- The Washington Times - Tuesday, July 25, 2006

Nationals right fielder Jose Guillen will undergo Tommy John surgery on his right elbow this morning, all but ending his playing days in Washington.

General manager Jim Bowden said Guillen, a pending free agent at the end of the season, suffered a complete tear of the ulnar collateral ligament and could be out anywhere from eight to 18 months.

That proved to be the biggest development on a news-heavy day for a Nationals organization that was officially handed over from Major League Baseball to the Lerner family, which then formally hired Mike Rizzo as assistant general manager and vice president of baseball operations while at the same time trying to deflect rumors of a pending trade involving slugger Alfonso Soriano.

Soriano, the prime target of at least four other clubs as next week’s trade deadline approaches, remained the Nationals’ starting left fielder last night despite an ESPN report that claimed Bowden was “extremely close” to a deal with the Chicago White Sox.

That report, according to multiple baseball sources, was premature. The Nationals and White Sox have been in discussions over Soriano, with 23-year-old right-hander Brandon McCarthy a candidate to come to Washington, but no deal had been finalized last night, and several others teams (including the Detroit Tigers) still considered themselves in the running.

“All I can tell you is that we do not have a deal in place with any team as of this hour on any player,” Bowden said during an afternoon conference call announcing Rizzo’s hiring. “That’s the only comment I’m going to have.”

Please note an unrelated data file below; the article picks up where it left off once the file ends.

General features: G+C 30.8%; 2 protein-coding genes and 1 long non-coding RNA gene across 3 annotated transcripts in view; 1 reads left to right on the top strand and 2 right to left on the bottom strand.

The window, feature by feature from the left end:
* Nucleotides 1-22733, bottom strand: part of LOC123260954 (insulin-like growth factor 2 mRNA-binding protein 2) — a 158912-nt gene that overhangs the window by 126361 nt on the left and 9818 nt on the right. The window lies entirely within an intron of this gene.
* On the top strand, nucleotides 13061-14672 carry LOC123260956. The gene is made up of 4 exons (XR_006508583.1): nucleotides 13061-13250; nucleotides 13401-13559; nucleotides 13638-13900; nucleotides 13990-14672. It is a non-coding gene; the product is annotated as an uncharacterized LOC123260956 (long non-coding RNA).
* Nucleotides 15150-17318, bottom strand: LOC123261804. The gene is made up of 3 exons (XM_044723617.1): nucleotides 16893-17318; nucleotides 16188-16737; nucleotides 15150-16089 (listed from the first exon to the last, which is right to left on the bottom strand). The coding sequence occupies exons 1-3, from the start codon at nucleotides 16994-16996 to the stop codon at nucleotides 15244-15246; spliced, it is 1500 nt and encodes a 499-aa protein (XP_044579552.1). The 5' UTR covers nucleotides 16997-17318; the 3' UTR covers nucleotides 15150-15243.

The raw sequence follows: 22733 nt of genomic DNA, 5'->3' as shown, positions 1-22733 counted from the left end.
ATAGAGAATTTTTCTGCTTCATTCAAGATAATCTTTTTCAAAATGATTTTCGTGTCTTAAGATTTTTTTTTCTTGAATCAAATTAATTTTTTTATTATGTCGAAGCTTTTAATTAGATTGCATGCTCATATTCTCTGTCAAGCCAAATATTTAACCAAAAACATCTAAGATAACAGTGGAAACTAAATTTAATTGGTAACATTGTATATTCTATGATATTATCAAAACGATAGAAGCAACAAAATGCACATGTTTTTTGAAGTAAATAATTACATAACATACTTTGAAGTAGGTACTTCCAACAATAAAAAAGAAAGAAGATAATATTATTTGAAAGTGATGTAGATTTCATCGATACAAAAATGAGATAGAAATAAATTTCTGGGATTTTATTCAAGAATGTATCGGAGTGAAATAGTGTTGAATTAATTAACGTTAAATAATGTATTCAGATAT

Speculation about Soriano’s future has reached new heights in recent days, but baseball sources said they still expect the Nationals to wait until much closer to the July 31 trade deadline before consummating a deal. Some around baseball believed yesterday’s White Sox rumor to be a ploy on both teams’ part to try to raise the asking price for Soriano, who leads the majors with 237 total bases and is tied for fourth with 31 homers.

The White Sox could get into a bidding war with the division rival Tigers over Soriano, with the New York Yankees and Los Angeles Angels also still in the mix.

The Nationals have known for the last week they wouldn’t be trading Guillen anywhere after the 30-year-old outfielder went on the disabled list with a sore right elbow. Yesterday, the club learned he will need major reconstructive surgery that could jeopardize his career.

Guillen was examined in Birmingham, Ala., by orthopedic specialist James Andrews, who diagnosed a UCL that was “torn completely in half,” according to Bowden. Andrews will operate on Guillen this morning, performing a procedure commonly done to pitchers but rarely to position players.

That makes the timetable for his return uncertain. The last major league position player to undergo Tommy John surgery, Los Angeles Dodgers shortstop Cesar Izturis, returned to the field in nine months but has since suffered a setback.